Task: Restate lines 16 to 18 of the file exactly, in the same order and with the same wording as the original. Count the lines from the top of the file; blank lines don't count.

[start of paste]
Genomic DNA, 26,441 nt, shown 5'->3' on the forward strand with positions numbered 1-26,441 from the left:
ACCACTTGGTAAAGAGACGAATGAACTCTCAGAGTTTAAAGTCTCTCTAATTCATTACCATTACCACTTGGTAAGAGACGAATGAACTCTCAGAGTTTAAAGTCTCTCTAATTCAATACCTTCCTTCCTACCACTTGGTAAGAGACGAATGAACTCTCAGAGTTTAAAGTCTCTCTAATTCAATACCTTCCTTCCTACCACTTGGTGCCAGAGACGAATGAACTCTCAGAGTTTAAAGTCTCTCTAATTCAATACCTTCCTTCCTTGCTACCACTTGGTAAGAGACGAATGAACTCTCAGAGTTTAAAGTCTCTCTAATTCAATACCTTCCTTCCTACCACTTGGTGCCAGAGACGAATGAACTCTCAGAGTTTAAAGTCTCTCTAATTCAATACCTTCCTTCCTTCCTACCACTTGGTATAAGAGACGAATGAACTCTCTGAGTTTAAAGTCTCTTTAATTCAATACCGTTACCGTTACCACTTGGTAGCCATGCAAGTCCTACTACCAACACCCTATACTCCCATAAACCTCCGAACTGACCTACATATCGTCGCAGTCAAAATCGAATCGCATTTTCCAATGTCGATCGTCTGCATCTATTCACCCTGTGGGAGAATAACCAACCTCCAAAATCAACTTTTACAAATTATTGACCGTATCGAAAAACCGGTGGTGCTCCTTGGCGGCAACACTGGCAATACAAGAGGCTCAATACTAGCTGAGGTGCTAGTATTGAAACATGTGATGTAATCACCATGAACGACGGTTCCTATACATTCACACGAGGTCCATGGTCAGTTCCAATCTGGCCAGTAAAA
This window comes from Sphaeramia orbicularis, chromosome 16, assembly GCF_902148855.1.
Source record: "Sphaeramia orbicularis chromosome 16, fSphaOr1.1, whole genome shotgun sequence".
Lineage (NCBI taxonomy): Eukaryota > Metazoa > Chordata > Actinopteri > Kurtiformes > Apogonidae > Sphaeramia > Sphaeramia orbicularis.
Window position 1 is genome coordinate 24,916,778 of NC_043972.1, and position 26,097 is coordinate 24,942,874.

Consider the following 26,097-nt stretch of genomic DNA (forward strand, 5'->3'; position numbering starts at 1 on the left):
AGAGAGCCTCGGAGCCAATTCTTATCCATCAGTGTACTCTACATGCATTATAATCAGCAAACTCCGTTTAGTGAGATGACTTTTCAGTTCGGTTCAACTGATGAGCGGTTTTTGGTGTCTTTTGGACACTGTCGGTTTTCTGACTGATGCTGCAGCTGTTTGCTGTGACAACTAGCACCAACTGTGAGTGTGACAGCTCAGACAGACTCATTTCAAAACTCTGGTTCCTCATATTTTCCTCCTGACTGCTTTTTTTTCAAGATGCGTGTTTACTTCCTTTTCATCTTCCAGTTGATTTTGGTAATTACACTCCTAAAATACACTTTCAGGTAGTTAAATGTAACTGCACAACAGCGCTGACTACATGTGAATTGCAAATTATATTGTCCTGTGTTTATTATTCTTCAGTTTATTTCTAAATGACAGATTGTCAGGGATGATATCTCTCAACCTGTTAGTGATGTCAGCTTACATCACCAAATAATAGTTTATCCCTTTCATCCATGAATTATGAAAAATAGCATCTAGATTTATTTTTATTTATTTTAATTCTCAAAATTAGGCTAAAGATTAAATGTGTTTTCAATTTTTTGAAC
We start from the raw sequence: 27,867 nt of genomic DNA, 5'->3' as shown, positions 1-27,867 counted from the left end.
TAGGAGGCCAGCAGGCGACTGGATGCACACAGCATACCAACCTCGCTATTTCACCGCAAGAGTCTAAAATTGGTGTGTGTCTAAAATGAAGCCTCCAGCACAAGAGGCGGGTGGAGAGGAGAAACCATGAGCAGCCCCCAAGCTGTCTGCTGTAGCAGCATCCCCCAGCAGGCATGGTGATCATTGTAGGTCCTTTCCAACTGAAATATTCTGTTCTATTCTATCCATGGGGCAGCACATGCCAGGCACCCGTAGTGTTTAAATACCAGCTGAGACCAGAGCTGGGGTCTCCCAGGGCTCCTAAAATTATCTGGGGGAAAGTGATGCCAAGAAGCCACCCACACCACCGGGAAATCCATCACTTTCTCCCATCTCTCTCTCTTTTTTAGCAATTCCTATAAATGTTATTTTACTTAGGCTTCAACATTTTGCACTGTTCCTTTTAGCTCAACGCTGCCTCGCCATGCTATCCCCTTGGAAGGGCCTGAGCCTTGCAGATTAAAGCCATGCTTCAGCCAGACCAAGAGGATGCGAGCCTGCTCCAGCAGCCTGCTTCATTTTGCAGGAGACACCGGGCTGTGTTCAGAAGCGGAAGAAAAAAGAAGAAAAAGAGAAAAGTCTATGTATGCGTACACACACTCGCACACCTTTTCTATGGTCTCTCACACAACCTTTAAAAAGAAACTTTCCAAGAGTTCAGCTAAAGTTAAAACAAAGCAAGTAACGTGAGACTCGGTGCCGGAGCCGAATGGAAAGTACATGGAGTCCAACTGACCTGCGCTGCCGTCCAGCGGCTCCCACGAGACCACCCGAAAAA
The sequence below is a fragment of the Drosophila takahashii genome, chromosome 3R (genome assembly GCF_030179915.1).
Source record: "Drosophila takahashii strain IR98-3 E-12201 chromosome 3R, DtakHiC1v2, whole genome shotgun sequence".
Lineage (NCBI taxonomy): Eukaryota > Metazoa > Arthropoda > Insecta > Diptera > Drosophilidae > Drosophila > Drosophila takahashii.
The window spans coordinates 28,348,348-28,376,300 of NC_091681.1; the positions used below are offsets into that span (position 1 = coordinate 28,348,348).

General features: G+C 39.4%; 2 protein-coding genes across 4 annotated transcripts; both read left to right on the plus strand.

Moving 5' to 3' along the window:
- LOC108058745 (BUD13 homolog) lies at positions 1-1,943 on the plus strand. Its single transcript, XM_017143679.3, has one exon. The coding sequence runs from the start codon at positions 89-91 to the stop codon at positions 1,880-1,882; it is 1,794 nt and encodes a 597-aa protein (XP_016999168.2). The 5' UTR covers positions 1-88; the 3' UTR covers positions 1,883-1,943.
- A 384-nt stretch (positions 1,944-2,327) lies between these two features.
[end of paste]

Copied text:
Moving 5' to 3' along the window:
- LOC108058745 (BUD13 homolog) lies at positions 1-1,943 on the plus strand. Its single transcript, XM_017143679.3, has one exon. The coding sequence runs from the start codon at positions 89-91 to the stop codon at positions 1,880-1,882; it is 1,794 nt and encodes a 597-aa protein (XP_016999168.2). The 5' UTR covers positions 1-88; the 3' UTR covers positions 1,883-1,943.
- A 384-nt stretch (positions 1,944-2,327) lies between these two features.